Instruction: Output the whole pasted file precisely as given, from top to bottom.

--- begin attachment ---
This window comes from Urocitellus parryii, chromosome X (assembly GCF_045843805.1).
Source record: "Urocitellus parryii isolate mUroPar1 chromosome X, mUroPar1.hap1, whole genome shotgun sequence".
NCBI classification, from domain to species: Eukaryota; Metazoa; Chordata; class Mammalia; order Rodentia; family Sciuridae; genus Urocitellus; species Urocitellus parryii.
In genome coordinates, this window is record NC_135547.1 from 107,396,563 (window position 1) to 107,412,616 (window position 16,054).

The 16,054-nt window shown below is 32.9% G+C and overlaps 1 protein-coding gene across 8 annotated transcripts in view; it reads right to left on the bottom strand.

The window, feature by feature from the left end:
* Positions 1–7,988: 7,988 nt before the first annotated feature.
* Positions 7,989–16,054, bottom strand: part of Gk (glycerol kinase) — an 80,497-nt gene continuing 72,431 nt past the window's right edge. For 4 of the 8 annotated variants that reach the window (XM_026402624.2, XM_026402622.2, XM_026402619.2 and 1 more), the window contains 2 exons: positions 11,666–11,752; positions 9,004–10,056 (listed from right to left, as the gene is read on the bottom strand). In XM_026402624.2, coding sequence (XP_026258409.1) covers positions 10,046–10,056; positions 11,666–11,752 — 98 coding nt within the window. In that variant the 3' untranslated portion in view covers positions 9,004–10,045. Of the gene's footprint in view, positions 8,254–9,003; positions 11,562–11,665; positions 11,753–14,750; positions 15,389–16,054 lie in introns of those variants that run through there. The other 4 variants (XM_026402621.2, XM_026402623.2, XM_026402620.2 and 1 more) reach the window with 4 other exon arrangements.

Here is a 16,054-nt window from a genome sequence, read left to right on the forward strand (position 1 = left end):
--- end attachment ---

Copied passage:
This window comes from Urocitellus parryii, chromosome X (assembly GCF_045843805.1).
Source record: "Urocitellus parryii isolate mUroPar1 chromosome X, mUroPar1.hap1, whole genome shotgun sequence".
NCBI classification, from domain to species: Eukaryota; Metazoa; Chordata; class Mammalia; order Rodentia; family Sciuridae; genus Urocitellus; species Urocitellus parryii.
In genome coordinates, this window is record NC_135547.1 from 107,396,563 (window position 1) to 107,412,616 (window position 16,054).

The 16,054-nt window shown below is 32.9% G+C and overlaps 1 protein-coding gene across 8 annotated transcripts in view; it reads right to left on the bottom strand.

The window, feature by feature from the left end:
* Positions 1–7,988: 7,988 nt before the first annotated feature.
* Positions 7,989–16,054, bottom strand: part of Gk (glycerol kinase) — an 80,497-nt gene continuing 72,431 nt past the window's right edge. For 4 of the 8 annotated variants that reach the window (XM_026402624.2, XM_026402622.2, XM_026402619.2 and 1 more), the window contains 2 exons: positions 11,666–11,752; positions 9,004–10,056 (listed from right to left, as the gene is read on the bottom strand). In XM_026402624.2, coding sequence (XP_026258409.1) covers positions 10,046–10,056; positions 11,666–11,752 — 98 coding nt within the window. In that variant the 3' untranslated portion in view covers positions 9,004–10,045. Of the gene's footprint in view, positions 8,254–9,003; positions 11,562–11,665; positions 11,753–14,750; positions 15,389–16,054 lie in introns of those variants that run through there. The other 4 variants (XM_026402621.2, XM_026402623.2, XM_026402620.2 and 1 more) reach the window with 4 other exon arrangements.

Here is a 16,054-nt window from a genome sequence, read left to right on the forward strand (position 1 = left end):